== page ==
Next, Laura Leden from the University of Helsinki (Finland), explored how the Swedish and Finnish translations of the Emily trilogy, targeted to a child audience, erased some of the heroine’s more unconventional traits and elements, such as sexual allusions and intertextual references that appealed to the cross-generational public of the original text. 

Finally, I—Audrey Loiselle— from the Translation Bureau of Canada, highlighted the unsung feats of seemingly ultra-conventional Rachel Lynde and explored the significance of a character like Mrs. Lynde in societies where particular geographic and linguistic barriers may have slowed progress with regards to the status of women.

After lunch break, the audience was treated to a performance by former and current members of the Reitaku University English Drama Group, who presented an excerpt of “Shunkan”, a tragic drama adapted from a 17th-century Kabuki play. 

Then came time for the fourth and last panel of the conference, entitled “L.M. Montgomery and Popular Consumer Culture.” The first speaker, Yukari Yoshihara, from the University of Tsukuba (Japan), introduced a stunned audience to the manga/anime series Bungo Stray Dogs, which depicts Montgomery as a cruel puppet master who nonetheless shares a trait with the real Montgomery and her redhead creation: a powerful imagination that allows them to overcome trauma.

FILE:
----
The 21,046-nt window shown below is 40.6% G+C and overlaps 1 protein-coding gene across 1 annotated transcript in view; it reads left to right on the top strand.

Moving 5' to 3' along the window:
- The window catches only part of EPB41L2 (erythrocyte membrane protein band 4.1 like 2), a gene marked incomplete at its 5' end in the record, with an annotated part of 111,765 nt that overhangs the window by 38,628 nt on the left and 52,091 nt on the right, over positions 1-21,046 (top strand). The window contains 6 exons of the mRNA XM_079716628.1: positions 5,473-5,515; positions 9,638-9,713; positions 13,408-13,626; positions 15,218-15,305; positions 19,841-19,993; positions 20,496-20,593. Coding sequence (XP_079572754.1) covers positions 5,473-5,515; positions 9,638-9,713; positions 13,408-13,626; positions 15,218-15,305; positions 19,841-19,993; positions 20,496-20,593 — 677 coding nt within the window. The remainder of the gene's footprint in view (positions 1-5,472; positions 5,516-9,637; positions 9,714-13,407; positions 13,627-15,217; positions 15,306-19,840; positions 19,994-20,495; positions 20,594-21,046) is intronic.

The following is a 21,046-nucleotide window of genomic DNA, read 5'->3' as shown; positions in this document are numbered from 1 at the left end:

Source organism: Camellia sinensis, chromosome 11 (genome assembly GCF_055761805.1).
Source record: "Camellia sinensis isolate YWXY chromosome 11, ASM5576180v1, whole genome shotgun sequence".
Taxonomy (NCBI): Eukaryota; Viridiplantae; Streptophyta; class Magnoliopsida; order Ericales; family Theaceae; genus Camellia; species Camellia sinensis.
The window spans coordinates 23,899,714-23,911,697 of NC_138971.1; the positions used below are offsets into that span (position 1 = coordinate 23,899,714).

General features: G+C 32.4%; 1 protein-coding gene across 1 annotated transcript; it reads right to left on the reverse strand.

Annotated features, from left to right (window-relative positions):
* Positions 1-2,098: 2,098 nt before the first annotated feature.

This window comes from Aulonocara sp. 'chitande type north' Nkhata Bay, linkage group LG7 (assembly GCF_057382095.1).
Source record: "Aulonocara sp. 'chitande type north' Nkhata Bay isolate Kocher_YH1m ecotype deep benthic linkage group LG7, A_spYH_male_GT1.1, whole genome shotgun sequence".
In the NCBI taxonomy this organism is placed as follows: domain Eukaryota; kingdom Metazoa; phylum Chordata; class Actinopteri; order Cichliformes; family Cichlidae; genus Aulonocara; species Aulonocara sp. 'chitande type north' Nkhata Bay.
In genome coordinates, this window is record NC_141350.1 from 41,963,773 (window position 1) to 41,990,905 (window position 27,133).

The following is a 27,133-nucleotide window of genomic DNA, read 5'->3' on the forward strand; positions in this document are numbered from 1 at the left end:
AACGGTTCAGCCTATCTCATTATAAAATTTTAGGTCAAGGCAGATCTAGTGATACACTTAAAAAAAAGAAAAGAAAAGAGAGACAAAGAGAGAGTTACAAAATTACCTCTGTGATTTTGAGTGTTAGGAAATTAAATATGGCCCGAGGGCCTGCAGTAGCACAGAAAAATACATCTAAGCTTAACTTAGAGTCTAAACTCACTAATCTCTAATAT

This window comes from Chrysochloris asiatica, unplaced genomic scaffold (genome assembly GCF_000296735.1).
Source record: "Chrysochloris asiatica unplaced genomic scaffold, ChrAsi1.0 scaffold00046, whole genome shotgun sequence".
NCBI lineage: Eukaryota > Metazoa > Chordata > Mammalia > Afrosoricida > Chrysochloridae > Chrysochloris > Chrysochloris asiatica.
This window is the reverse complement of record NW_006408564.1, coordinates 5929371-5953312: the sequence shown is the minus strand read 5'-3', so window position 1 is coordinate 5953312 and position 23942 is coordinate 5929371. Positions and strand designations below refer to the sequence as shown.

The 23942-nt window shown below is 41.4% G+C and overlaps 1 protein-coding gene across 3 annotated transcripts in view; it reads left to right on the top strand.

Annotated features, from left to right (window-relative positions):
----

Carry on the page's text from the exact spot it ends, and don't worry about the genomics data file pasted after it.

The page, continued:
Next up was Hisayuki Hikage, from Reitaku University (Japan), who explored different examples of commodification and commercialization in the Anne series, notably the baking powder essay contest incident in Anne of the Island, and related them to Montgomery’s own navigating of the market demand in the building of her identity as a professional writer. 

Finally, Carolin Sandner, an independent scholar from Germany, showed how Anne’s search for a home and identity of her own resonates strongly with young fan creators from everywhere, who use Montgomery’s original text or its adaptations as a source to artistically explore issues that matter to them and expose them to the world. 

As the conference wrapped up, Collins and vice-president of Reitaku University, Shin Watanabe, thanked the presenters and the audience, as well as the student assistants and everybody who contributed to the success of this first conference on L.M. Montgomery and Canadian literature at Reitaku University. The organizers and attendees hope that this will be the first of many such Montgomery events in Japan, and all hoped that opportunities to collaborate, publish, and meet again would soon be forthcoming.